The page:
Is There a Hospital Cash Card in Your Wallet?
What is a Hospital Cash Card?
The other day I received a letter from my credit union telling me that they would pay for two months of the premium if I signed up for a hospital cash card. The advertisement was very compelling. After all, if I could get coverage for my family that would pay up to $400 for each day we were in the hospital if (God forbid) anything went wrong and it would cost me less than $20 a month, why not? Of course, I had to dig further. What exactly is a hospital cash card? Would it really pay? This is what I found out...
The Fine Print
The first thing I noticed when reading the fine print was that the hospital cash card doesn't cover all hospital stays -- just the ones caused by accidents. Now don't get me wrong, coverage of up to $400 a day paid directly to me for less than $20 a month is still enticing, even if it only covers accidents. But I still wanted to dig a little deeper.
More Fine Print
As I was reading through the terms of the hospital cash card, I was getting pretty excited. The card would pay $100 if I had an outpatient emergency room visit, $200 per day if I was hospitalized and $400 per day if I was in intensive care (for up to 365 days). However, once I realized benefits for my wife and kids weren't the same as they were for me, it took some of the air out of my balloon.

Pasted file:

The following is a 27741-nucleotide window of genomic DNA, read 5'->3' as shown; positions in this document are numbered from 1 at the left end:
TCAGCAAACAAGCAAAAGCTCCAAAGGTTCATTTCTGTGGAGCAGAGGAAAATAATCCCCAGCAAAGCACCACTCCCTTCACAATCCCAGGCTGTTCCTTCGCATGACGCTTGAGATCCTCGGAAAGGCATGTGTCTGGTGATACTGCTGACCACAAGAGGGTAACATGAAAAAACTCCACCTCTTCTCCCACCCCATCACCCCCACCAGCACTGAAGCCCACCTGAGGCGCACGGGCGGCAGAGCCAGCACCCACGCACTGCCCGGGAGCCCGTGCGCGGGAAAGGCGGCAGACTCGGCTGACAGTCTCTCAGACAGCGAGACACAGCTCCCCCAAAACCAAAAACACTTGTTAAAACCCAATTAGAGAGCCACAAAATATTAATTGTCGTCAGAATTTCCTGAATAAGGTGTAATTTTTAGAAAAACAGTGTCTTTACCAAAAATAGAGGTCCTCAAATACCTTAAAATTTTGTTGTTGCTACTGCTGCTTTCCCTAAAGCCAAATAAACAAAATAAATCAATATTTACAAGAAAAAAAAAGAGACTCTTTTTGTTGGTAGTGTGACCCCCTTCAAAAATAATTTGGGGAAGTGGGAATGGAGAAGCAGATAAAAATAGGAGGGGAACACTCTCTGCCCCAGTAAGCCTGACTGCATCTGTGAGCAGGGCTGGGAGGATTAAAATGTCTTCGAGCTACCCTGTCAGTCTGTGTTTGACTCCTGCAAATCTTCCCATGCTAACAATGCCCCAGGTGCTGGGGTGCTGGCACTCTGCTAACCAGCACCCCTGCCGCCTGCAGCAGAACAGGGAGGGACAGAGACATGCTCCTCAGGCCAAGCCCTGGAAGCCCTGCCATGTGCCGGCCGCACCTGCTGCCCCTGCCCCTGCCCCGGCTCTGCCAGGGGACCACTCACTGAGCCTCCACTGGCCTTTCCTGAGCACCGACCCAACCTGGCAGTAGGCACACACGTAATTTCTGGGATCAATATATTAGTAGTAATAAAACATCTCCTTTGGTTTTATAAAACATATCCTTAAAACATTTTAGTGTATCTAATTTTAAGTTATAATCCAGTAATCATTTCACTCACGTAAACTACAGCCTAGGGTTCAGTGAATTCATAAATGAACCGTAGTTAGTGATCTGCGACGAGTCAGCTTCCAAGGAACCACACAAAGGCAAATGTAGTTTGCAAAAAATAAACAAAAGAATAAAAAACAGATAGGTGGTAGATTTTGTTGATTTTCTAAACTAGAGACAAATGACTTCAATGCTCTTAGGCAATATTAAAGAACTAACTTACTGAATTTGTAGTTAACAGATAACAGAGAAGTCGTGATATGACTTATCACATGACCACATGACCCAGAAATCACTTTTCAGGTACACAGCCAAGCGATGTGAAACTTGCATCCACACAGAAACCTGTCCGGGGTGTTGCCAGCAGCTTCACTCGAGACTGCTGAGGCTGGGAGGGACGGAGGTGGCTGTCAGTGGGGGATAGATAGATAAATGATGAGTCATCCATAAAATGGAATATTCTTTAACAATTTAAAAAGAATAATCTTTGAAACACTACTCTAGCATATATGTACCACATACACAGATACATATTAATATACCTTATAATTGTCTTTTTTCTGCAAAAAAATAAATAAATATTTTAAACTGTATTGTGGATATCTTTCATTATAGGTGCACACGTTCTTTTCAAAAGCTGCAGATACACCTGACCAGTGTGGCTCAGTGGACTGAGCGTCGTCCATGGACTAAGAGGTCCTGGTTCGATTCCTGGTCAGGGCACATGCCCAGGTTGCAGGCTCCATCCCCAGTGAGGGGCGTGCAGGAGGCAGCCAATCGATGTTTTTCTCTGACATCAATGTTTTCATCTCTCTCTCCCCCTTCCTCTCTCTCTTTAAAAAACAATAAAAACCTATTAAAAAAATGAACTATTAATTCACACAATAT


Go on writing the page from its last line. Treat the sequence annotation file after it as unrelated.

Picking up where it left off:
Yes, if I go to the ER I would get $100 and if I was hospitalized I'd get $200 or $400 per day depending on how bad the accident was. However, my wife would only get $50 for an emergency room visit and my kids? The hospital cash card would only provide us with $20.
If my children were in intensive care due to an accident, the benefit would only be $80 per day as opposed to the $400 per day I had originally thought the hospital cash card would provide. While it's better than nothing, it's still not the deal I thought it was. Then, to make matters worse, I found out that having this coverage could actually affect my eligibility for benefits through my regular medical insurance policy.
The Bottom Line
The bottom line is this -- a hospital cash card may be a good thing, but don't believe all the hype. First, find out exactly what is covered and then compare that to what it will cost you to have the card. Then contact your insurance company (if you have insurance) to find out exactlty how a medical cash card would affect your benefits.
If all weighs out well, you may want to consider it. For $20 a month it might be worth it to you. However, be very careful you aren't wasting money, especially if a medical cash card is going to affect your primary insurance benefits. Then it might cost you more in the long run than you think. Weigh your options VERY carefully.